﹛﹛In his recent book, ※Desk 88: Eight Progressive Senators Who Changed America,§ Brown cites another element: Democrats must show up and tell their story in rural and small-town communities that have increasingly voted Republican. In many of these areas, Donald Trump won 70 percent or more of the vote. Yet such places often share the same profile with urban areas that favor Democrats, from lower rates of employment and educational attainment to higher Medicaid use.

﹛﹛Shave a few percentage points, and a Democrat begins to narrow the gap.

﹛﹛As it is, many Democrats have a poor record in framing the message. They invite the impression of somehow aiding the undeserving, or favored groups. No doubt, many would benefit from easing income inequality, and those gains should be stressed. Yet, the political challenge is to show how the rest are winners, too, as middle- and lower-income households have more to invest and spend, reprising the shared prosperity of mid-20th?century.

﹛﹛More of us would feel part of something that is working better. That is what Tim Ryan has an opportunity to do: Win an election by telling a persuasive story about practical steps to enhance the whole of Ohio.

﹛﹛Douglas is a retired Beacon Journal editorial page editor. He can be reached at?mddouglasmm@gmail.com.

﹛﹛Michael Douglas

﹛﹛Twenty-four years ago, the roles were reversed. America*s darling trailed by three shots entering the final round of the U.S. Women*s Open.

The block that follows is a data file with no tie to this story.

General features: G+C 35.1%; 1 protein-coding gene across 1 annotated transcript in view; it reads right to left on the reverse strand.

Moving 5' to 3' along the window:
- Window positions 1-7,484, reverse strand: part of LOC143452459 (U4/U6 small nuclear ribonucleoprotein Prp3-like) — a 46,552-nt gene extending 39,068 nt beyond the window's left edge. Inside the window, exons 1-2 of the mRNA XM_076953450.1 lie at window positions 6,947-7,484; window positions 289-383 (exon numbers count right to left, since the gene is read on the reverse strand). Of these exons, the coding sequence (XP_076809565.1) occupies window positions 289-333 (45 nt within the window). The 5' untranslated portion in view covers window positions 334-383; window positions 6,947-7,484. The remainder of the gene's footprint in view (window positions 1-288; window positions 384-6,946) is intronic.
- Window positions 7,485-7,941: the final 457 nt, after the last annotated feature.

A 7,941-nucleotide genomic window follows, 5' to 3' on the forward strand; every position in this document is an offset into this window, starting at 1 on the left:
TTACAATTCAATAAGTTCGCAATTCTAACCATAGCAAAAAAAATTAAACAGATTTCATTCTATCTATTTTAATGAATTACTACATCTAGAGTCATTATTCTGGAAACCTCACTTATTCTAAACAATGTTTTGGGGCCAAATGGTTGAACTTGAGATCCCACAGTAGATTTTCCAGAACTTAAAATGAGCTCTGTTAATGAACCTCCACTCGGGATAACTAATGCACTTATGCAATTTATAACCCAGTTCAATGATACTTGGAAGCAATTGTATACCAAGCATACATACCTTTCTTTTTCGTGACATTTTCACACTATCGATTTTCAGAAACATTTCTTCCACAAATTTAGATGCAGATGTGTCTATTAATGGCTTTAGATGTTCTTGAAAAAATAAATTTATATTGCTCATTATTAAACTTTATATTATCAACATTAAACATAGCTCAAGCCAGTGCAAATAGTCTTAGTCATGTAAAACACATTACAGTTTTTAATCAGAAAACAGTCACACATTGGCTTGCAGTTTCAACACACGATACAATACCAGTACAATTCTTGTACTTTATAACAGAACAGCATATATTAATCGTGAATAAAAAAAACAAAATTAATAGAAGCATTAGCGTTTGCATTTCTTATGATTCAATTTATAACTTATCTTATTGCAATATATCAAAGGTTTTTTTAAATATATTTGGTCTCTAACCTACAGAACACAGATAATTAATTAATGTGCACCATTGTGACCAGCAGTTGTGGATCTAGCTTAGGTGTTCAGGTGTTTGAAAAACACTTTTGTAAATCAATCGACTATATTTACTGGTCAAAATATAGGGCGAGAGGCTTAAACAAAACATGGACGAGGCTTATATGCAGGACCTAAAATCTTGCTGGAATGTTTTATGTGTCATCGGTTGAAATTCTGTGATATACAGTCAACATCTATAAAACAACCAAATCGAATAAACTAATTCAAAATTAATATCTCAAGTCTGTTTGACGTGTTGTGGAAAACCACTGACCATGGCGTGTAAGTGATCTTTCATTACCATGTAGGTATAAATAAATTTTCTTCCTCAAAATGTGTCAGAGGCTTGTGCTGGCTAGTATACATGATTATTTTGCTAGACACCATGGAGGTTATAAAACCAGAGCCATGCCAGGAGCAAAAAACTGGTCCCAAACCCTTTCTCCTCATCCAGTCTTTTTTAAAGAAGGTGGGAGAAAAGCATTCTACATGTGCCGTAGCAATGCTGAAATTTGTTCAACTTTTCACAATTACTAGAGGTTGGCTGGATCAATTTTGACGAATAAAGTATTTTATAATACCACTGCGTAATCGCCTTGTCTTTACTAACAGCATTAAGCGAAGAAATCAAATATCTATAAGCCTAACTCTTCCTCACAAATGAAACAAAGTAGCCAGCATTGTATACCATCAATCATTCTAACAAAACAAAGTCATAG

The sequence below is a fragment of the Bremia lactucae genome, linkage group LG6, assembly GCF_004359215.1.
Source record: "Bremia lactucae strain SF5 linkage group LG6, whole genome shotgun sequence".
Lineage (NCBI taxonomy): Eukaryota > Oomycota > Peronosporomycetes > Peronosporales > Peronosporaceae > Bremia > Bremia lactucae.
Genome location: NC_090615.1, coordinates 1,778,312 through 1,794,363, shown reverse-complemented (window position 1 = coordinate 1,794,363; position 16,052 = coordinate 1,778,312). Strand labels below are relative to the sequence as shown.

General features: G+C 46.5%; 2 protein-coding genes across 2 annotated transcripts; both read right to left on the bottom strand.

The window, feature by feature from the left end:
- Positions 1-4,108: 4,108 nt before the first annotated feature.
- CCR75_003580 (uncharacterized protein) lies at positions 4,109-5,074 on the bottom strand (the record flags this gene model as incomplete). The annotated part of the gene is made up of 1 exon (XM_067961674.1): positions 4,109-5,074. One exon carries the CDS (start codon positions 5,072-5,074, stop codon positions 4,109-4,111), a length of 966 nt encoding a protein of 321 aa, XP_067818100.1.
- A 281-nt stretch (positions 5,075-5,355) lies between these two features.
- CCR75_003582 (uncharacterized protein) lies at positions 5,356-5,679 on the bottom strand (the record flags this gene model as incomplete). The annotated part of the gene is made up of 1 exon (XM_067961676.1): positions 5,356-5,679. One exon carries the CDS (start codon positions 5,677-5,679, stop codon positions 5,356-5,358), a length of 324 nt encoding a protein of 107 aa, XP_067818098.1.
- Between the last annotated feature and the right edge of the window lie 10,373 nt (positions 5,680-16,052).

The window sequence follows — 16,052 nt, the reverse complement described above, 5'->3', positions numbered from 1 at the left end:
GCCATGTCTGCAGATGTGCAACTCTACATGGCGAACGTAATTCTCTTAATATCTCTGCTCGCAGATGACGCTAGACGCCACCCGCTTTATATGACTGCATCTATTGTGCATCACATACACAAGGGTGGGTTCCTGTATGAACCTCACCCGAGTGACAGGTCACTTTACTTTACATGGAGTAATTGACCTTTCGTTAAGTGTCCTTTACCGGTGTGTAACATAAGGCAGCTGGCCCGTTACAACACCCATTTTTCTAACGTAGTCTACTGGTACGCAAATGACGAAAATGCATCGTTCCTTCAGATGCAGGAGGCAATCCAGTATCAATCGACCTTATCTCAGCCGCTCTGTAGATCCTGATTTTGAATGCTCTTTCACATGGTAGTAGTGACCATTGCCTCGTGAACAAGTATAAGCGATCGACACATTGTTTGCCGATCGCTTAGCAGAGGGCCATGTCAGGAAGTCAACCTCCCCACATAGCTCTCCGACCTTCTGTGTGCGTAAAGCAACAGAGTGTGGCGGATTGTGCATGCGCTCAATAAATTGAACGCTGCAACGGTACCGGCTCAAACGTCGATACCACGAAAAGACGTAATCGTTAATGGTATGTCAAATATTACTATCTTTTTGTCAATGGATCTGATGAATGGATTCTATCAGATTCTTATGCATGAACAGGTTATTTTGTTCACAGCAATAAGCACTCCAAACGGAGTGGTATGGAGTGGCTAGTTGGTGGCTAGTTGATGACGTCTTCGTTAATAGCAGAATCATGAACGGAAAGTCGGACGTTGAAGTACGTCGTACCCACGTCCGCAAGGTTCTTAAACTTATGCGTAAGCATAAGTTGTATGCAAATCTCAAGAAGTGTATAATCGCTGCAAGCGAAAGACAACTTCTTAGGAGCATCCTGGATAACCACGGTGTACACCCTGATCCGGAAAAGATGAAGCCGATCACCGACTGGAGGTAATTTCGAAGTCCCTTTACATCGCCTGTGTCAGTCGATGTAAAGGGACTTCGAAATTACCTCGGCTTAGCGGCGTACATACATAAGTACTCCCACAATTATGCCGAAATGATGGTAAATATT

﹛﹛This year, she*s up one.

﹛﹛Twenty-four years ago, however, that darling was 40 years old and in the twilight of her career, watching the last sun set on her U.S. Open-winning opportunities.

﹛﹛This year, she*s 26 每 without a U.S. Open win to her resume, but with more than a decade of chances, one would think, to come.

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﹛﹛Getty Images

﹛﹛In 1997, Nancy Lopez, a three-time major champion, but never a U.S. Women*s Open winner, entered the final round at Pumpkin Ridge in Oregon, trailing England*s Alison Nicholas through 54 holes.

﹛﹛Despite a partisan crowd and a Sunday 69, it wasn*t enough for Lopez, who finished runner-up for the fourth time and finished her career without that Open trophy.

﹛﹛The crowd at The Olympic Club is sure to side with Lexi Thompson on Sunday in San Francisco. Lexi, like Nancy, is a longtime Open suffer. This is her 15th appearance 每 an incredible number, considering her age 每 and she has only two top-5 finishes. Those, however, have come in two of the last three years, including a tie for second in 2019.

﹛﹛She missed the cut last year in Houston, but the event was rescheduled for December because of COVID-19, and given all the uncertainties and calamity?of 2020, anyone can be forgiven for a one-off performance 每 or season.

﹛﹛This coming Wednesday will mark two years since Thompson has won on tour. Could mark. Might not mark.

﹛﹛Thompson fired a personal-best 66 on Saturday at Olympic, complete with five birdies and no bogeys.

﹛﹛On Sunday, she*ll vie for her second major victory and first since 2014, when she was a teen. And, she*ll have to beat at least one teen in order to do so.

﹛﹛Saso, 19, from the Philippines, will try to play the role of spoiler. She won’t?be alone in that quest but there are only five other players currently under par.

﹛﹛Saso won’t have to endure jeers as this is a more civil scene than a few thousand miles away in Columbus, Ohio, but the cheers will certainly be on Lexi’s side. Like 1997. So, too, the bulk of the pressure. Like 1997.

﹛﹛And this is Olympic, after all, a venue unkind to the more formidable names.

﹛﹛Lexi knows, having endured heartbreak many times over in her professional career, that anything is possible and nothing is certain.